Operating Cash Flow (OCF)

Posted in Finance, Accounting and Economics Terms, Total Reads: 193

Definition: Operating Cash Flow (OCF)

Operating Cash Flow (OCF) is a part of cash flow statement which is calculated to find out the firm’s ability to generate cash through its main business operations.

It can be calculated from the following formula:-

Cash Flow from Operating Activities or OCF = Net Income or PAT + Non-Cash Expenses + Changes in Working Capital.

The non-cash expenses are the depreciation or amortisation expenses acquired by the firm. Generally a cash flow statement is divided into three sub-statements which are Cash Flow from Operations, Cash Flow from Investing Activities and Cash Flow from Financing Activities. The operating cash flow shows the abilities of companies in generating returns from its core activities rather than acquiring or selling assets or investing in financial instruments. The reason OCF is important as more returns generated through core activities would help companies expand, innovate new products, buyback stock from market or reduce debt. Investors look into improving cash flow from operations and low share prices as indicators of a value stock.

Hence some companies try to influence their cash flow from operations through changes in working capital. They extend the time to pay their bills that is accounts payables thus preserving their cash, shortening the time in collection of their receivables or putting off buying inventory. It is however important to note that a negative OCF is not necessarily bad for a company if there is a legitimate reason such as company is introducing a new product and hence is a net spender of cash.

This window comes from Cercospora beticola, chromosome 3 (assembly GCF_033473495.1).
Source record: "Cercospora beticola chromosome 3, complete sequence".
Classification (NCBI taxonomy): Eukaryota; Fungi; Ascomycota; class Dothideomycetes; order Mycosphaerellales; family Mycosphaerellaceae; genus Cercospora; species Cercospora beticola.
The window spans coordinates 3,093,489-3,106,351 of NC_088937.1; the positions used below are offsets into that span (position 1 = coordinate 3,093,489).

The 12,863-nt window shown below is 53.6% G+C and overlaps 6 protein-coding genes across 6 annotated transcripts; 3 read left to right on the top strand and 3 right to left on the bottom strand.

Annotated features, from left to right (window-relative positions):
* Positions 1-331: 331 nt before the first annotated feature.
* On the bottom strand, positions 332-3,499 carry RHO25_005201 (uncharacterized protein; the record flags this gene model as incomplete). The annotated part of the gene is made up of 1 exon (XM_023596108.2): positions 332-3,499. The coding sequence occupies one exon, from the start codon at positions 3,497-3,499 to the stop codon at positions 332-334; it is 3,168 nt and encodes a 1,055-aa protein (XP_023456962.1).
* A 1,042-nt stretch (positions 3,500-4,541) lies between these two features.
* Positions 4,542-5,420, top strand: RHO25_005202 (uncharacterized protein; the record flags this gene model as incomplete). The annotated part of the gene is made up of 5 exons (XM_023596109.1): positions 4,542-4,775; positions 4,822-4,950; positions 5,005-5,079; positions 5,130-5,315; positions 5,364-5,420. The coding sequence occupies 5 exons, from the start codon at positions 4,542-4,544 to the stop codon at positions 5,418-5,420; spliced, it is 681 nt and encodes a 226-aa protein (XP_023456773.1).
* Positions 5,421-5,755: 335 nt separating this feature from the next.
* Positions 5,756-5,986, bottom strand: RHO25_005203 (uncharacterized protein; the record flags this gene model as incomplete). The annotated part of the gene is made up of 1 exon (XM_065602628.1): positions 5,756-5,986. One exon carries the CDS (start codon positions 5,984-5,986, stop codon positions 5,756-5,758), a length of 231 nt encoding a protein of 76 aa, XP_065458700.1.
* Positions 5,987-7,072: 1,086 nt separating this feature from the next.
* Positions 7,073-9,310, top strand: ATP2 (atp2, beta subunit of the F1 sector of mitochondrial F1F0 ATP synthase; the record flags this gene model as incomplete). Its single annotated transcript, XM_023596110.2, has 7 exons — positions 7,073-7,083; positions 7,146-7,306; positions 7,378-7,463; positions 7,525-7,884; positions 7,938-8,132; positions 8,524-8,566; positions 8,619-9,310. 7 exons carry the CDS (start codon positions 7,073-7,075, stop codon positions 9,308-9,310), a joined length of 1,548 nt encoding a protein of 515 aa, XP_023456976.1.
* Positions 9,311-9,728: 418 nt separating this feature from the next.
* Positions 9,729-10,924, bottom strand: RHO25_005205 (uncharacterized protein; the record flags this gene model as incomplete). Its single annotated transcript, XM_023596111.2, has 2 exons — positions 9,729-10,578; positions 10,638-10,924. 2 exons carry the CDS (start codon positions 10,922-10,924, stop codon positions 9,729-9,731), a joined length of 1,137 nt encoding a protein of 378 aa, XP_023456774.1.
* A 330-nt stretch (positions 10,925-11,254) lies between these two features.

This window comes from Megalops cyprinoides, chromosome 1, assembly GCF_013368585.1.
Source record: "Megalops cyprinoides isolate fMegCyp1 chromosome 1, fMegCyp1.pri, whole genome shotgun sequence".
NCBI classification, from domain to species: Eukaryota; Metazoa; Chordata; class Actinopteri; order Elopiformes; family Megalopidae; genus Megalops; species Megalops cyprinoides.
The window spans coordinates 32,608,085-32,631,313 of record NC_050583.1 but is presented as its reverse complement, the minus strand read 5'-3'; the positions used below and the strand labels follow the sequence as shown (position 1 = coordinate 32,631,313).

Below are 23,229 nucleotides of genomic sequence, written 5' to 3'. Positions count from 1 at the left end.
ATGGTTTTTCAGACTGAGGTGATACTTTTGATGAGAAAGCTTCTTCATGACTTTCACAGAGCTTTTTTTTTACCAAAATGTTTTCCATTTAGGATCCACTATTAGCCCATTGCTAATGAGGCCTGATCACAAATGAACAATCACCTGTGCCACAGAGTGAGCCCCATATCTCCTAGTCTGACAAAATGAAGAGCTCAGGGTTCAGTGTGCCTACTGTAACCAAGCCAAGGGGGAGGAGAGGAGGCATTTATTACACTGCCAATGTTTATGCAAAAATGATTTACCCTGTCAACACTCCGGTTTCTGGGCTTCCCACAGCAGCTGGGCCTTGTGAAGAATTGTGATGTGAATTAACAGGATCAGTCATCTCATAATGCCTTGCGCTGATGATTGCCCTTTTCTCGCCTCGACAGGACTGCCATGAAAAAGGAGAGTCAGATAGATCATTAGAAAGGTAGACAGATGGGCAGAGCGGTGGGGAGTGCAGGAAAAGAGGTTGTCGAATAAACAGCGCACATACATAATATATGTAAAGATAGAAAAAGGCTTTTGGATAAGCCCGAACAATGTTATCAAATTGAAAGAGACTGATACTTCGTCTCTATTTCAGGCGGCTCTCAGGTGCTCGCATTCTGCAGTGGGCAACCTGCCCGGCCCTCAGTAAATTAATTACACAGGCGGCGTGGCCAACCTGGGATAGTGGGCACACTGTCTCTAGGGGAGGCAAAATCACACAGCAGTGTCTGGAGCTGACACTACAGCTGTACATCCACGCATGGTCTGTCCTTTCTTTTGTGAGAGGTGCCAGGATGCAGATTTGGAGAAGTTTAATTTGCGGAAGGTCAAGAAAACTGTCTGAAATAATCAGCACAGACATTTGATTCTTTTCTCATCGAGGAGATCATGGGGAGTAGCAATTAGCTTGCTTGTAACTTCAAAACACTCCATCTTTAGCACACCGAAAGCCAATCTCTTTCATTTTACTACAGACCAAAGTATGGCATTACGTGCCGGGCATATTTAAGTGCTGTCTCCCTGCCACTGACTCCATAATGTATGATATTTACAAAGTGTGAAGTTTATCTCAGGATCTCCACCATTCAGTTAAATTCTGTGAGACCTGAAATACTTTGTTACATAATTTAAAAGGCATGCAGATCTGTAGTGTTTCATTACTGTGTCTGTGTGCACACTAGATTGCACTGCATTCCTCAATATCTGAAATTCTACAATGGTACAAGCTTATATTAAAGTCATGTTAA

OCF is accounted for on the cash flow statement of an organization's quarterly and yearly reports. OCF likewise incorporates changes in working capital (current resources less present liabilities, for example, increases or decreases in inventory, short-term debt, accounts receivable and accounts payable. Income that an organization gets from investment exercises is accounted for independently, since it is not from business operations. Contrasting OCF and EBITDA can give bits of knowledge into how an organization funds working capital. Likewise, speculators will analyse an organization's OCF independently from the other two segments of income – investment and financing exercises - to decide from where an organization is truly getting its cash. Financial specialists need to see positive cash flow in light of positive income from repeating operating activities. Positive income that outcomes from the organization auctioning off every one of its assets, or on the grounds that it has as of late issued new stocks or bonds, results in one-time picks up and is not a marker of money related wellbeing. Financial specialists will likewise analyze the organization's accounting report and wage proclamation to get a more full picture of organization execution. Essentially, OCF avoids dividends paid to stockholders and cash spent to buy long haul capital, for example, equipment and facilities, in light of the fact that these are additionally one-time or occasional costs.



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